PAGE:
Gabe Ezell visits with Fontan team members Anita Pai, MD, left, and Angela Weingarten, MD. Photo by Donn Jones.

New clinic ensures comprehensive care for Fontan patients

Published on November 11th, 2022 by Christina Echegaray.

By age 2, Gabe Ezell had two open heart surgeries to repair his congenital heart condition — tricuspid atresia with a hypoplastic right ventricle.

Diagnosed in utero during a 20-week ultrasound, doctors found that the right side of Gabe’s heart was underdeveloped resulting in his having only one functional pumping chamber rather than two. Gabe’s two complex heart surgeries, a Glenn and a Fontan, were part of a two-staged approach to help reroute deoxygenated blood coming back from the body to the lungs without using a pump. His one functional pump is used to pump oxygenated blood to the body. The surgeries, however, don’t fully correct the defect, but make it more manageable.

“We had a fetal echocardiogram, and our cardiologist, Dr. David Parra, was very compassionate. We were very, very upset (when we found out the diagnosis in utero),” said Gabe’s mom, Sandra Ezell. “We didn’t know what it meant for Gabe short term or even long term.”

As children like Gabe, now 11, live longer following these palliative heart procedures, cardiologists at Monroe Carell Jr. Children’s Hospital at Vanderbilt want to ensure they have a quality life well into adulthood. Monroe Carell recently launched a new multidisciplinary Fontan Clinic, which will provide an ongoing, coordinated care plan for children and teens, ages 10-19, who have had the Fontan procedure for single ventricle heart disease.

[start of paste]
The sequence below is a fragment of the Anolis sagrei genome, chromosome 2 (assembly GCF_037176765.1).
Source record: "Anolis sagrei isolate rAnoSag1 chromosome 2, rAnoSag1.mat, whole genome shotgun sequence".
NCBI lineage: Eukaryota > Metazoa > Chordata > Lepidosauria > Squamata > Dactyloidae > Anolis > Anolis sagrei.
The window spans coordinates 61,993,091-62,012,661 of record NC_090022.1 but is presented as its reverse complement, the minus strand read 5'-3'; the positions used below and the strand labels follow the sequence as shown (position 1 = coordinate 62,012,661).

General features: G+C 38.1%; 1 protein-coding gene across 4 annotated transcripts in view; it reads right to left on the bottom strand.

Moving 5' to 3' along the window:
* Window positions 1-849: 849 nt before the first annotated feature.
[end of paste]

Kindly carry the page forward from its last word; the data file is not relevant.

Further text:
Led by cardiologist Angela Weingarten, MD, the comprehensive team coordinates care to address the long-term impact that these congenital heart conditions have on children and adolescents beyond the original diagnosis. The team, which works in consultation with a child’s primary cardiologist, consists of two cardiologists, a cardiac nurse and nurse practitioner, a liver expert, a pulmonologist, a psychologist, a physical therapist and a nutritionist. Patients will be seen once every three years, with follow-ups as needed for various evaluations and care plans.

“We don’t fully know the real long-term effects of the Fontan. In the span of medical history, it’s still a relatively new procedure,” said Weingarten. “We want to be able to optimize people’s outcomes while they’re adolescents and still doing well, so that hopefully it will help them long term. Monroe Carell has everything we need in one place to take good care of a patient, and we have the expertise across multiple areas.”

Sandra Ezell is thrilled with the experience of the clinic.

“We’ve met with several specialists, and we’re going back for some further testing,” she said. “I love knowing we can be aware of areas of concern and be proactive in trying to fix them. Vanderbilt has needed this for so long, and I can’t wait to see it expand and help others. These kids are basically pioneers, as more of them are living longer. We need to explore more ways to help them.”